August 2016
Volume 16, Issue 12
Open Access
Vision Sciences Society Annual Meeting Abstract  |   September 2016
Fixation stability during the performance of a high-precision manipulation task
Author Affiliations
  • Ewa Niechwiej-Szwedo
    Department of Kinesiology, University of Waterloo
  • Dave Gonzalez
    Department of Kinesiology, University of Waterloo
Journal of Vision September 2016, Vol.16, 119. doi:10.1167/16.12.119
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      Ewa Niechwiej-Szwedo, Dave Gonzalez; Fixation stability during the performance of a high-precision manipulation task. Journal of Vision 2016;16(12):119. doi: 10.1167/16.12.119.

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      © ARVO (1962-2015); The Authors (2016-present)

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Abstract

Numerous studies have shown a stereotypical hand-eye temporal coordination pattern during the performance of reaching and grasping movements. Typically the eyes fixate on the object prior to the initiation of hand movement, which provides high acuity information about the object, such as its shape, orientation or material properties. The information extracted while fixating on the object is important for programming grip aperture and grasp forces, contributing to efficient execution of manipulation tasks. However, every attempt at steady fixation consists of small involuntary eye movements: microsaccades, ocular drift, and tremor. Fixation stability, quantified using bivariate contour elliptical area (BCEA), is reduced during monocular compared to binocular viewing during a visual fixation task (Gonzalez et al 2012). Since grasping is also disrupted during monocular viewing, in this study we examined fixation stability during the performance of a high-precision manual task. Fifteen visually-normal adults grasped a small bead, and placed it on a vertical needle while their eye movements were recorded binocularly. BCEA was calculated for fixations on the bead and the needle, in each viewing condition. In contrast to the hypothesis, fixation stability was significantly better with the dominant eye when fixating on the bead during monocular viewing while there was no difference between the binocular and non-dominant eye viewing conditions. A correlation analysis between BCEA and the performance of grasping and placement tasks showed that better fixation stability was associated with a significantly shorter duration of the grasping and placement actions during monocular viewing. These results indicate that fixation stability contributes to the performance of high-precision manipulation tasks when binocular vision is removed.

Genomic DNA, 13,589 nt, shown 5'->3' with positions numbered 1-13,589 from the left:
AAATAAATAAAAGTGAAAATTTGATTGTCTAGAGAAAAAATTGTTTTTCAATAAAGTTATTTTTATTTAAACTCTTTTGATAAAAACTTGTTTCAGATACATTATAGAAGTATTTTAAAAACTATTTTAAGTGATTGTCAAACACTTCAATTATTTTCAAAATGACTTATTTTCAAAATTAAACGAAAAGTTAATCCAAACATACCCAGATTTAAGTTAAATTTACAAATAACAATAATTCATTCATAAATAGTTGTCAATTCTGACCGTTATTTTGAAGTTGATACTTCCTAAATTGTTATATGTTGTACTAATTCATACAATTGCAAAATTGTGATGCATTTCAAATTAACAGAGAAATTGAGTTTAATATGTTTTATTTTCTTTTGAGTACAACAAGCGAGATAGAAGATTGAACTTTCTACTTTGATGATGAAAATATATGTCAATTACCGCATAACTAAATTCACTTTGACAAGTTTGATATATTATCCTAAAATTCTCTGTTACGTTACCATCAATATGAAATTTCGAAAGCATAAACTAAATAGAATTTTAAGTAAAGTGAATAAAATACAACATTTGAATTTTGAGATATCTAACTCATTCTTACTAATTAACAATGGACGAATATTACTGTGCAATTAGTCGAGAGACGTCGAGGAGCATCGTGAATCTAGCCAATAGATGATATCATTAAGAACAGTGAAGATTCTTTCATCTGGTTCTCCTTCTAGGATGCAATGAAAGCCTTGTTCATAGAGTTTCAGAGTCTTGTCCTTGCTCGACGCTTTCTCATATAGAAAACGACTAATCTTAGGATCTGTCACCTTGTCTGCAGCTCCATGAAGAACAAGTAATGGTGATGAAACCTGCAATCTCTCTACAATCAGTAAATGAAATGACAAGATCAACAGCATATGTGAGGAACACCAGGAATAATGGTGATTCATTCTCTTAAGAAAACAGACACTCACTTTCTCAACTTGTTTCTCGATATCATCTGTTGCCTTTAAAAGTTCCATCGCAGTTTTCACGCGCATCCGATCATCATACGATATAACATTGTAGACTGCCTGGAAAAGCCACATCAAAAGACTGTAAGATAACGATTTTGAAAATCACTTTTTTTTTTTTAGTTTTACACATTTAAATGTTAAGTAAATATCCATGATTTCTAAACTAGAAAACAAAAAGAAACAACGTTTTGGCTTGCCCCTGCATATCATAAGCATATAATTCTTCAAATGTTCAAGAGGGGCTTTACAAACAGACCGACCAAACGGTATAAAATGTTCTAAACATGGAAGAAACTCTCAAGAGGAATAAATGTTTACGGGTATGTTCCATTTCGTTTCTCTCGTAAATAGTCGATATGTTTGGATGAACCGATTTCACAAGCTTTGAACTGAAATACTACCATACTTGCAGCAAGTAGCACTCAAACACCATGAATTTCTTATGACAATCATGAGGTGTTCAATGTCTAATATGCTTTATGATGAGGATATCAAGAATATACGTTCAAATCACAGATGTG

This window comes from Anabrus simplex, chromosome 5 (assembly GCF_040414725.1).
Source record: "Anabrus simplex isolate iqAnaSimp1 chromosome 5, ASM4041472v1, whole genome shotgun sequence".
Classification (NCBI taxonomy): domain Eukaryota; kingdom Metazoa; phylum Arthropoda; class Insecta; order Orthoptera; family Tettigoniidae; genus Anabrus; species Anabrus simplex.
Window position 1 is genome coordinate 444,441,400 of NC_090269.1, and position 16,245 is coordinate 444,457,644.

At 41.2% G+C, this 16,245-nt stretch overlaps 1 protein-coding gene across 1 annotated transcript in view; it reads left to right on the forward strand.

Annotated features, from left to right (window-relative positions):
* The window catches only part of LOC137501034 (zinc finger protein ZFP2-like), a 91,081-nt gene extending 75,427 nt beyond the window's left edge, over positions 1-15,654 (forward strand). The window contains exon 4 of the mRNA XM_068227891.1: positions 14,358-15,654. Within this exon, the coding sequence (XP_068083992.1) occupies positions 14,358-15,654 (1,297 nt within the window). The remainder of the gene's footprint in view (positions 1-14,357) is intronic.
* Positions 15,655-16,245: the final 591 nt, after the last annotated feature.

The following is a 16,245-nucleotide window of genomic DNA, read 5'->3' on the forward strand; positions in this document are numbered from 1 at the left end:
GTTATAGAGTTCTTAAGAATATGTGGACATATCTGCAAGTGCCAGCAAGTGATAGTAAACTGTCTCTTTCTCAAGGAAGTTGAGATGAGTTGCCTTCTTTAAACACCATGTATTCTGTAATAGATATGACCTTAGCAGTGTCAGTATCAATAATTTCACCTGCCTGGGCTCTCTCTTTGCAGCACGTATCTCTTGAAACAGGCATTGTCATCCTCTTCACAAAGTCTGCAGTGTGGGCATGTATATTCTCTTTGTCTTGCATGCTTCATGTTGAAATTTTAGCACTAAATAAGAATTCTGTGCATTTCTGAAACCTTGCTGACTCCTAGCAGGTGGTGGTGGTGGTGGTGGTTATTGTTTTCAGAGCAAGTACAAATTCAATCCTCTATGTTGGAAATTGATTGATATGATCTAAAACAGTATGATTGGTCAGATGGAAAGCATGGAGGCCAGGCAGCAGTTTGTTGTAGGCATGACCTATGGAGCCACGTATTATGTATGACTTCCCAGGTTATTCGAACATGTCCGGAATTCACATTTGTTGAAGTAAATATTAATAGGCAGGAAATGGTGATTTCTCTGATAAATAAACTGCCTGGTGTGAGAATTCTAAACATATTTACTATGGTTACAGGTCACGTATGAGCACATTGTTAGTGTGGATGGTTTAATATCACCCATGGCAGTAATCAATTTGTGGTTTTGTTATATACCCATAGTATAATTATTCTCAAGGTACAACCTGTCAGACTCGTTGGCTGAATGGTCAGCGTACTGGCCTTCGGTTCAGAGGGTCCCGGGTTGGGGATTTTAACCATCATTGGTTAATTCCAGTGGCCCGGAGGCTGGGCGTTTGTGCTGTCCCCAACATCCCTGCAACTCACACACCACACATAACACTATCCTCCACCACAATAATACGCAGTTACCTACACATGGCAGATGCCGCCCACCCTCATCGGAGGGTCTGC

Meeting abstract presented at VSS 2016

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